Velaphi reflects on testing Japanese journey

Tando Velaphi has suffered relegation and struggled to get regular game-time in his first season in Japan - but the Australian goalkeeper is not ready to give up on his overseas dream just yet.

Tando Velaphi

Tando Velaphi playing for his Japanese club Shonan Bellmare Source: Getty Images

Velaphi left the A-League at the start of 2016 when he swapped Melbourne City for Shonan Bellmare. The club had just been promoted into the J1, Japan’s top flight.

But it has been a difficult campaign for the 29-year old, making only nine first-team appearances as his club managed only three wins all season and finished in 17th place in the 18-team competition to be relegated early.

"In terms of football it’s been a bit mixed with our club,” Velaphi admits. 

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“Relegation is not ideal but it’s been a learning experience. I think I’ve grown as a footballer and as a person.

"We look at results, which obviously haven’t been great for us, but there’s other aspects of football and my personality that have grown. It’s been a good experience."

Velaphi admitted the transition from the A-League to Japan wasn't easy and says he's still struggling with the language barrier.



“I obviously wanted to play more and cement my position here. But it hasn’t happened, but sometimes you have to be patient," he said. 

"This league takes a bit of adapting to. It’s not an easy prospect, there’s some top quality players but I know if I bide my time and keep working hard I’ll get some more opportunities and establish myself over here.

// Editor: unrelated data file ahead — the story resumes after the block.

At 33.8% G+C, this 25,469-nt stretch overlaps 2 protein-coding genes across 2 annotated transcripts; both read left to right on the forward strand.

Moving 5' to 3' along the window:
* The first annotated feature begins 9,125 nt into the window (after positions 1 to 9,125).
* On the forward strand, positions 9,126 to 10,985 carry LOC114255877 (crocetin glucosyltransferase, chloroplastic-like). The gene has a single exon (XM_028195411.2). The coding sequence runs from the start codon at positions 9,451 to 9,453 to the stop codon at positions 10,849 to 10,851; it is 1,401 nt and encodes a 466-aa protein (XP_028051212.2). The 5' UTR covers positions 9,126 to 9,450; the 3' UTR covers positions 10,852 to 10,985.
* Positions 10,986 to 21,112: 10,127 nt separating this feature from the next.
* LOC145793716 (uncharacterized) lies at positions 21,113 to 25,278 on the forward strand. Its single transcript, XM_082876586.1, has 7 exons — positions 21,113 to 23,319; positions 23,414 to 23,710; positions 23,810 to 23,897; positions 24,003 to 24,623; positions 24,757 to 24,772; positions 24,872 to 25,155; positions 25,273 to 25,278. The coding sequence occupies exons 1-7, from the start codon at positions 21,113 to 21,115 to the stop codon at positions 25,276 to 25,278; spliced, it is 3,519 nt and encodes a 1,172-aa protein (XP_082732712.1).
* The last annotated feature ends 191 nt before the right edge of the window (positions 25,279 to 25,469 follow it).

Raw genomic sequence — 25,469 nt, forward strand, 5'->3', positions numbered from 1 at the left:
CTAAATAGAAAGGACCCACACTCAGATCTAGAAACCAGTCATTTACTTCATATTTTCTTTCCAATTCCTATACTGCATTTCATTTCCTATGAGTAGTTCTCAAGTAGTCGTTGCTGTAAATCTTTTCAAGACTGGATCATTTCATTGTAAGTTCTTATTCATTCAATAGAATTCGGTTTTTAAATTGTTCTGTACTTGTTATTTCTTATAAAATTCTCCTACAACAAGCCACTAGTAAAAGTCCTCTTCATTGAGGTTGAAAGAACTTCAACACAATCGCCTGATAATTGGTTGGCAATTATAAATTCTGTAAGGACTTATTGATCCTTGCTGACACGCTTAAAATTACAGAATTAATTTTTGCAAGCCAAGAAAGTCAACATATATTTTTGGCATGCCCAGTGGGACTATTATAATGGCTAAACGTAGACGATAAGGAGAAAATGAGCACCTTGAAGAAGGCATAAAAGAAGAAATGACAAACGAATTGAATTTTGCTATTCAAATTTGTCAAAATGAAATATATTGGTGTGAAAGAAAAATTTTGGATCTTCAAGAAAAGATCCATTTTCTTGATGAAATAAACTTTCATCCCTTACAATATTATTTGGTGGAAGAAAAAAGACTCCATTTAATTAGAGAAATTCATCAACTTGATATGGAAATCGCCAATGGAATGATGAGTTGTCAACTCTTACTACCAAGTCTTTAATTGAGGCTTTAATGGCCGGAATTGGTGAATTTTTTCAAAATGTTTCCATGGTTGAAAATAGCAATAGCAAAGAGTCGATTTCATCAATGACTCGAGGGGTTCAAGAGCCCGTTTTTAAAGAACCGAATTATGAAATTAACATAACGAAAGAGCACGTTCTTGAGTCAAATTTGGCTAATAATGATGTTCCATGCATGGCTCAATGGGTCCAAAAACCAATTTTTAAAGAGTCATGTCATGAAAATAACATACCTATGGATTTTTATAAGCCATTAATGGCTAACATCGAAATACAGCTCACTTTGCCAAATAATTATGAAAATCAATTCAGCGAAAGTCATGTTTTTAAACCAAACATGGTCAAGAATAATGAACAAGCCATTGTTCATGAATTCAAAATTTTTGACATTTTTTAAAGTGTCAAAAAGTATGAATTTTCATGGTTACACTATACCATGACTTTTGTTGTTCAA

“[My knowledge of the Japanese language} it’s getting there. I have to use it pretty much on a daily basis, which is good. I’m doing some lessons, which is helping.”

Velaphi spent nine years in the A-League after making his debut for Brisbane Roar in 2007.

The shot-stopper, who has a Japanese mother, has had spells at Perth Glory, Melbourne Victory and Melbourne City.

Velaphi has found the J1 to be technically stronger compared to the A-League, but believes many Aussie players could make the switch successfully.

"The style of play is a little bit different,” he admitted.

"Both leagues are very strong but in Japan there’s a lot of influence from futsal, they practice from an early age and their technique, they work on it a lot here. 

"They're different styles of leagues but both very competitive, both hard to play in. It’s a good challenge.

"There’s some quality players here from the Brazilians who are established here and a lot of the Japanese national team play here. 

"Week-in-week-out you’re up against top players and that’s what you’re after as a footballer, and Australia’s no different. I definitely think a lot of Australian players could come over here and do well.”

Velaphi is contracted to Shonan Bellmare for another season and the keeper wants to stay with the Hiratsuka-based side and help them earn promoted back to the top division next year.



"They put a lot of faith in me as an Australian bringing me over here and I’d like to kind of show what I can produce," he said. "But then in football you never know. 

"We’ll sit down at the end of the season and see where it’s all at.

"At this stage I want to try and stay and try and put my best foot forward to help the club get back into the J1.”


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3 min read
Published 18 November 2016 at 10:06am
By John Davidson